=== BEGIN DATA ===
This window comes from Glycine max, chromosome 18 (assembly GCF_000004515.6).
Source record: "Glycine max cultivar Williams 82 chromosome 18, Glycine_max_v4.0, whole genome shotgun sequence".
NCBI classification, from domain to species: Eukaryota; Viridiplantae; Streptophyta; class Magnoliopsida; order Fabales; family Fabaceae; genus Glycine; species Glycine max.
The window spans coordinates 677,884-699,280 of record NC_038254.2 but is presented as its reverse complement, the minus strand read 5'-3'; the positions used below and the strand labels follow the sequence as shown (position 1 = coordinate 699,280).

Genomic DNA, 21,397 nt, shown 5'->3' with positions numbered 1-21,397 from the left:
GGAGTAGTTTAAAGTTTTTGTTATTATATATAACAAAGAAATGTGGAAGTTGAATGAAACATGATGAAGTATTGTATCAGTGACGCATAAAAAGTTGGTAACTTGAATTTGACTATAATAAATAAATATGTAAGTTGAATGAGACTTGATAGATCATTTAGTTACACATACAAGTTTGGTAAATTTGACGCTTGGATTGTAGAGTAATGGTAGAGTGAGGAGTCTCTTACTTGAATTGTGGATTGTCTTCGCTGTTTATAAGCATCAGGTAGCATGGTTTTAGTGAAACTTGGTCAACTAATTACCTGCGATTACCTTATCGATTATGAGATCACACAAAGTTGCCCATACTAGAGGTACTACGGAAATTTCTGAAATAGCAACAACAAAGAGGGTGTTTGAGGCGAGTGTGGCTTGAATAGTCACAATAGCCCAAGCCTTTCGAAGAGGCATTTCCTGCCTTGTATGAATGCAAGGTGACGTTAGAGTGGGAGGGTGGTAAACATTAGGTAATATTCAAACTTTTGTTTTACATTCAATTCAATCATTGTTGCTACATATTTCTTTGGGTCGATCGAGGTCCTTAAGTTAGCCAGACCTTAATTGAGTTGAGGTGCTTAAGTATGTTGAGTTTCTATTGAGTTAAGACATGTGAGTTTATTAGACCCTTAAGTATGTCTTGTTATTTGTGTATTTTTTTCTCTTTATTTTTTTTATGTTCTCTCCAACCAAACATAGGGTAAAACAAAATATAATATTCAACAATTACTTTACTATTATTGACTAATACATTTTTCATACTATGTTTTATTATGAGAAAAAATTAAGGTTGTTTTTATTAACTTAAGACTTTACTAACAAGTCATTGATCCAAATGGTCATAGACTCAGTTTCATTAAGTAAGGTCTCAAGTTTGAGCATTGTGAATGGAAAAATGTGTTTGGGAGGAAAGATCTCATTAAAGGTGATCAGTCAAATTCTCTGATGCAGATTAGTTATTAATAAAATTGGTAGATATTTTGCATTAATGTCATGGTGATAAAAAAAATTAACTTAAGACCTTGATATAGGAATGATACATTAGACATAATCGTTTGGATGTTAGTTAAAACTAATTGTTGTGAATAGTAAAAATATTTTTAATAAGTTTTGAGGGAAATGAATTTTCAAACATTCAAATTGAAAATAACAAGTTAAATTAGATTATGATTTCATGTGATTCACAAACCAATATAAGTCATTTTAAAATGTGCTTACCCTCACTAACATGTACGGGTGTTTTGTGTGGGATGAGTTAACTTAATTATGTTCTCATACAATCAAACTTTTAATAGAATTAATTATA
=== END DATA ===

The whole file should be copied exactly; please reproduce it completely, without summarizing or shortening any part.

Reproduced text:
This window comes from Glycine max, chromosome 18 (assembly GCF_000004515.6).
Source record: "Glycine max cultivar Williams 82 chromosome 18, Glycine_max_v4.0, whole genome shotgun sequence".
NCBI classification, from domain to species: Eukaryota; Viridiplantae; Streptophyta; class Magnoliopsida; order Fabales; family Fabaceae; genus Glycine; species Glycine max.
The window spans coordinates 677,884-699,280 of record NC_038254.2 but is presented as its reverse complement, the minus strand read 5'-3'; the positions used below and the strand labels follow the sequence as shown (position 1 = coordinate 699,280).

Genomic DNA, 21,397 nt, shown 5'->3' with positions numbered 1-21,397 from the left:
GGAGTAGTTTAAAGTTTTTGTTATTATATATAACAAAGAAATGTGGAAGTTGAATGAAACATGATGAAGTATTGTATCAGTGACGCATAAAAAGTTGGTAACTTGAATTTGACTATAATAAATAAATATGTAAGTTGAATGAGACTTGATAGATCATTTAGTTACACATACAAGTTTGGTAAATTTGACGCTTGGATTGTAGAGTAATGGTAGAGTGAGGAGTCTCTTACTTGAATTGTGGATTGTCTTCGCTGTTTATAAGCATCAGGTAGCATGGTTTTAGTGAAACTTGGTCAACTAATTACCTGCGATTACCTTATCGATTATGAGATCACACAAAGTTGCCCATACTAGAGGTACTACGGAAATTTCTGAAATAGCAACAACAAAGAGGGTGTTTGAGGCGAGTGTGGCTTGAATAGTCACAATAGCCCAAGCCTTTCGAAGAGGCATTTCCTGCCTTGTATGAATGCAAGGTGACGTTAGAGTGGGAGGGTGGTAAACATTAGGTAATATTCAAACTTTTGTTTTACATTCAATTCAATCATTGTTGCTACATATTTCTTTGGGTCGATCGAGGTCCTTAAGTTAGCCAGACCTTAATTGAGTTGAGGTGCTTAAGTATGTTGAGTTTCTATTGAGTTAAGACATGTGAGTTTATTAGACCCTTAAGTATGTCTTGTTATTTGTGTATTTTTTTCTCTTTATTTTTTTTATGTTCTCTCCAACCAAACATAGGGTAAAACAAAATATAATATTCAACAATTACTTTACTATTATTGACTAATACATTTTTCATACTATGTTTTATTATGAGAAAAAATTAAGGTTGTTTTTATTAACTTAAGACTTTACTAACAAGTCATTGATCCAAATGGTCATAGACTCAGTTTCATTAAGTAAGGTCTCAAGTTTGAGCATTGTGAATGGAAAAATGTGTTTGGGAGGAAAGATCTCATTAAAGGTGATCAGTCAAATTCTCTGATGCAGATTAGTTATTAATAAAATTGGTAGATATTTTGCATTAATGTCATGGTGATAAAAAAAATTAACTTAAGACCTTGATATAGGAATGATACATTAGACATAATCGTTTGGATGTTAGTTAAAACTAATTGTTGTGAATAGTAAAAATATTTTTAATAAGTTTTGAGGGAAATGAATTTTCAAACATTCAAATTGAAAATAACAAGTTAAATTAGATTATGATTTCATGTGATTCACAAACCAATATAAGTCATTTTAAAATGTGCTTACCCTCACTAACATGTACGGGTGTTTTGTGTGGGATGAGTTAACTTAATTATGTTCTCATACAATCAAACTTTTAATAGAATTAATTATA